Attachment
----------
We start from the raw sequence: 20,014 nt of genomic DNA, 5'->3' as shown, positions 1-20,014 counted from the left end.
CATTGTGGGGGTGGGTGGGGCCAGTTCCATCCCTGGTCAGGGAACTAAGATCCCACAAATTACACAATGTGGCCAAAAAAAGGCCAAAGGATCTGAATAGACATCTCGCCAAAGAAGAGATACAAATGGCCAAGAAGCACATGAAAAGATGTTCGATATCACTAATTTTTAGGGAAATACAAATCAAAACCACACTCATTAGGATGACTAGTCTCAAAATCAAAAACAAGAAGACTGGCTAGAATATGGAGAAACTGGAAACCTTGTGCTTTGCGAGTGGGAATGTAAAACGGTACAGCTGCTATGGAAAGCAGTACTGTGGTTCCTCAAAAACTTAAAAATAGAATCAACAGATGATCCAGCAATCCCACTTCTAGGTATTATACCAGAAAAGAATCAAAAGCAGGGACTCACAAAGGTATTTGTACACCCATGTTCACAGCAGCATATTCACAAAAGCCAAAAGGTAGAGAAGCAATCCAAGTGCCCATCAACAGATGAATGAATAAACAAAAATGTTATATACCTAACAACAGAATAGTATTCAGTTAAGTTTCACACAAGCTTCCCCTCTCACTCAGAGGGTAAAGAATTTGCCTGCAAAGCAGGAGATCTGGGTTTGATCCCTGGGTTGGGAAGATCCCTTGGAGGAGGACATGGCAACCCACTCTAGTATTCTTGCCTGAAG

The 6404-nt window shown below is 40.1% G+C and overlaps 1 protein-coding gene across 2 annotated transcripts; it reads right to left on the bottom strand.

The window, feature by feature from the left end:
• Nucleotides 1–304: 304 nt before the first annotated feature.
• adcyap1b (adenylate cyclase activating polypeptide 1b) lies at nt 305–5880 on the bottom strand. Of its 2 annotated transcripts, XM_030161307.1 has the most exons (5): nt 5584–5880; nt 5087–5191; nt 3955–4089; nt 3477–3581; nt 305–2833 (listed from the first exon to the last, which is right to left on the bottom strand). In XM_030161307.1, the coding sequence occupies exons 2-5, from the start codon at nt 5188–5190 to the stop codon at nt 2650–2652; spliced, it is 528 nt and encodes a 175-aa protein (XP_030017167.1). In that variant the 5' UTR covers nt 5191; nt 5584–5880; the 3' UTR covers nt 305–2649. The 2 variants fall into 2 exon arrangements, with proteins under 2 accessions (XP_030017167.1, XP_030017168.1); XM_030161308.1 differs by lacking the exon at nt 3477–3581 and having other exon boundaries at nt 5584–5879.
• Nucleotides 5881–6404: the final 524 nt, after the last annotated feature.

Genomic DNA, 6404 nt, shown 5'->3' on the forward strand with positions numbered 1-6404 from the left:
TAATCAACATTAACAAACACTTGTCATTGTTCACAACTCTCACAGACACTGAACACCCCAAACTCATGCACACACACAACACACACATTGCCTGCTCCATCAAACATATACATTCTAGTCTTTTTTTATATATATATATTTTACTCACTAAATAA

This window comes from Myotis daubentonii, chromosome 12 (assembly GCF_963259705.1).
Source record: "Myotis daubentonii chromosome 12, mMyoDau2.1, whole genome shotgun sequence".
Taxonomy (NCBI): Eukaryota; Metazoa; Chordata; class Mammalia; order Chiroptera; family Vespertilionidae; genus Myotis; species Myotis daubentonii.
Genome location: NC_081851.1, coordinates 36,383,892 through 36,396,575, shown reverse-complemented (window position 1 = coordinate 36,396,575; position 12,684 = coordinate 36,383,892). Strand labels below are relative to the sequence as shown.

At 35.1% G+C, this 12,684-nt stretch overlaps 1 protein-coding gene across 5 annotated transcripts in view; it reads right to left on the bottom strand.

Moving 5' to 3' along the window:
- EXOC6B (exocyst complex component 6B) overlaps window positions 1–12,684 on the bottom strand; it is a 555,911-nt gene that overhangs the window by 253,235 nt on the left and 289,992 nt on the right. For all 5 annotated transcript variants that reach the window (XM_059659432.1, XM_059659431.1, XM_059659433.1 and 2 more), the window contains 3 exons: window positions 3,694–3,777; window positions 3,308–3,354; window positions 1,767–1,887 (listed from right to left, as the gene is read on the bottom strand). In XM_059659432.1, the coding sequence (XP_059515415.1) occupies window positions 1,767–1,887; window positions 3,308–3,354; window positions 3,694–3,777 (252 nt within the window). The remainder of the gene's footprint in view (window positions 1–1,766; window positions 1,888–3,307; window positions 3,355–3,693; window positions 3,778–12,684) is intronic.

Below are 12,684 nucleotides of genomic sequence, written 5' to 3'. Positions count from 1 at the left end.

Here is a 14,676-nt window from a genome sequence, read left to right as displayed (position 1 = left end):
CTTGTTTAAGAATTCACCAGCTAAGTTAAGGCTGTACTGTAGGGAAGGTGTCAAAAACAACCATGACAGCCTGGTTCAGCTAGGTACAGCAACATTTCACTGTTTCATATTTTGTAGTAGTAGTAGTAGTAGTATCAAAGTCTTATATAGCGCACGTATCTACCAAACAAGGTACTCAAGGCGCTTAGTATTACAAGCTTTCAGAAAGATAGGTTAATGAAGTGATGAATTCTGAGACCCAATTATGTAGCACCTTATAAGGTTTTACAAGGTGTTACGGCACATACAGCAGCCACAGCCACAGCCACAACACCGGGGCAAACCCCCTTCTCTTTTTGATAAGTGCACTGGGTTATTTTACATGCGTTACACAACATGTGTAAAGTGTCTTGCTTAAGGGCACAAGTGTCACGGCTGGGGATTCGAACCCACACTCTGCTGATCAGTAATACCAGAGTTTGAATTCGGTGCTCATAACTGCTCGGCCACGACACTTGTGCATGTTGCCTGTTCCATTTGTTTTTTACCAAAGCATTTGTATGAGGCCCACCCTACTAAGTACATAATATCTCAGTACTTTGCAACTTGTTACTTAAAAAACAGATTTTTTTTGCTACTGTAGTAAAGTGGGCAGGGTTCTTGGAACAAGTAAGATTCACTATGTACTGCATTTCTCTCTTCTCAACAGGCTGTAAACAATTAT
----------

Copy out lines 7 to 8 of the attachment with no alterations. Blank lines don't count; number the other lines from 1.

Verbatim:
• Nucleotides 5881–6404: the final 524 nt, after the last annotated feature.

Genomic DNA, 6404 nt, shown 5'->3' on the forward strand with positions numbered 1-6404 from the left: